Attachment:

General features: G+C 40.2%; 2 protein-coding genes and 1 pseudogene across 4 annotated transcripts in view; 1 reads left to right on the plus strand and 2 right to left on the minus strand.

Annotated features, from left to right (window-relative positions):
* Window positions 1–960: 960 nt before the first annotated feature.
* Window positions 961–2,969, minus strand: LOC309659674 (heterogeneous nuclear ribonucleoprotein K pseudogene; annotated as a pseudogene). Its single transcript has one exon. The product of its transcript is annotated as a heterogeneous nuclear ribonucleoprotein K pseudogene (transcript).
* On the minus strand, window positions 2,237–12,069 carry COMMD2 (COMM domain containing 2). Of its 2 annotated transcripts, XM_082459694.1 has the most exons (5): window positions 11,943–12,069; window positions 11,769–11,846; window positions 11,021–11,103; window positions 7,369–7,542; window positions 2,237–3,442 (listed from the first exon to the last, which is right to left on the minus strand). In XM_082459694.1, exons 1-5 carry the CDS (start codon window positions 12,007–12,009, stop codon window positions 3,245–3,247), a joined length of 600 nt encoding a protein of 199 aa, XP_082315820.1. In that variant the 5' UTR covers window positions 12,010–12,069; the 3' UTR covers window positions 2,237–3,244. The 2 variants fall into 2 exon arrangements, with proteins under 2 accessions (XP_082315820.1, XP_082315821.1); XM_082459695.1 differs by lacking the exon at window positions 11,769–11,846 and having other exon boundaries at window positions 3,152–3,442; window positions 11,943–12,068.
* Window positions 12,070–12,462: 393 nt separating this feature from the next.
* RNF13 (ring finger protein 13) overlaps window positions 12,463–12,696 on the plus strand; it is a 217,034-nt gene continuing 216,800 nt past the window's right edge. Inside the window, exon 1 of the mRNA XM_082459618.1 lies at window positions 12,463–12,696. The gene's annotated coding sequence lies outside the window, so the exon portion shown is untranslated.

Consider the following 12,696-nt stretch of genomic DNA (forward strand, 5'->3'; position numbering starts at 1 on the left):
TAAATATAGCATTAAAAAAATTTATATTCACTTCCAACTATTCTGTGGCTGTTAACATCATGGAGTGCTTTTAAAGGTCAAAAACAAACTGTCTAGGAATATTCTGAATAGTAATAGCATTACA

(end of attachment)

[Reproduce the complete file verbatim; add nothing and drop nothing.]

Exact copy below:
General features: G+C 40.2%; 2 protein-coding genes and 1 pseudogene across 4 annotated transcripts in view; 1 reads left to right on the plus strand and 2 right to left on the minus strand.

Annotated features, from left to right (window-relative positions):
* Window positions 1–960: 960 nt before the first annotated feature.
* Window positions 961–2,969, minus strand: LOC309659674 (heterogeneous nuclear ribonucleoprotein K pseudogene; annotated as a pseudogene). Its single transcript has one exon. The product of its transcript is annotated as a heterogeneous nuclear ribonucleoprotein K pseudogene (transcript).
* On the minus strand, window positions 2,237–12,069 carry COMMD2 (COMM domain containing 2). Of its 2 annotated transcripts, XM_082459694.1 has the most exons (5): window positions 11,943–12,069; window positions 11,769–11,846; window positions 11,021–11,103; window positions 7,369–7,542; window positions 2,237–3,442 (listed from the first exon to the last, which is right to left on the minus strand). In XM_082459694.1, exons 1-5 carry the CDS (start codon window positions 12,007–12,009, stop codon window positions 3,245–3,247), a joined length of 600 nt encoding a protein of 199 aa, XP_082315820.1. In that variant the 5' UTR covers window positions 12,010–12,069; the 3' UTR covers window positions 2,237–3,244. The 2 variants fall into 2 exon arrangements, with proteins under 2 accessions (XP_082315820.1, XP_082315821.1); XM_082459695.1 differs by lacking the exon at window positions 11,769–11,846 and having other exon boundaries at window positions 3,152–3,442; window positions 11,943–12,068.
* Window positions 12,070–12,462: 393 nt separating this feature from the next.
* RNF13 (ring finger protein 13) overlaps window positions 12,463–12,696 on the plus strand; it is a 217,034-nt gene continuing 216,800 nt past the window's right edge. Inside the window, exon 1 of the mRNA XM_082459618.1 lies at window positions 12,463–12,696. The gene's annotated coding sequence lies outside the window, so the exon portion shown is untranslated.

Consider the following 12,696-nt stretch of genomic DNA (forward strand, 5'->3'; position numbering starts at 1 on the left):
TAAATATAGCATTAAAAAAATTTATATTCACTTCCAACTATTCTGTGGCTGTTAACATCATGGAGTGCTTTTAAAGGTCAAAAACAAACTGTCTAGGAATATTCTGAATAGTAATAGCATTACA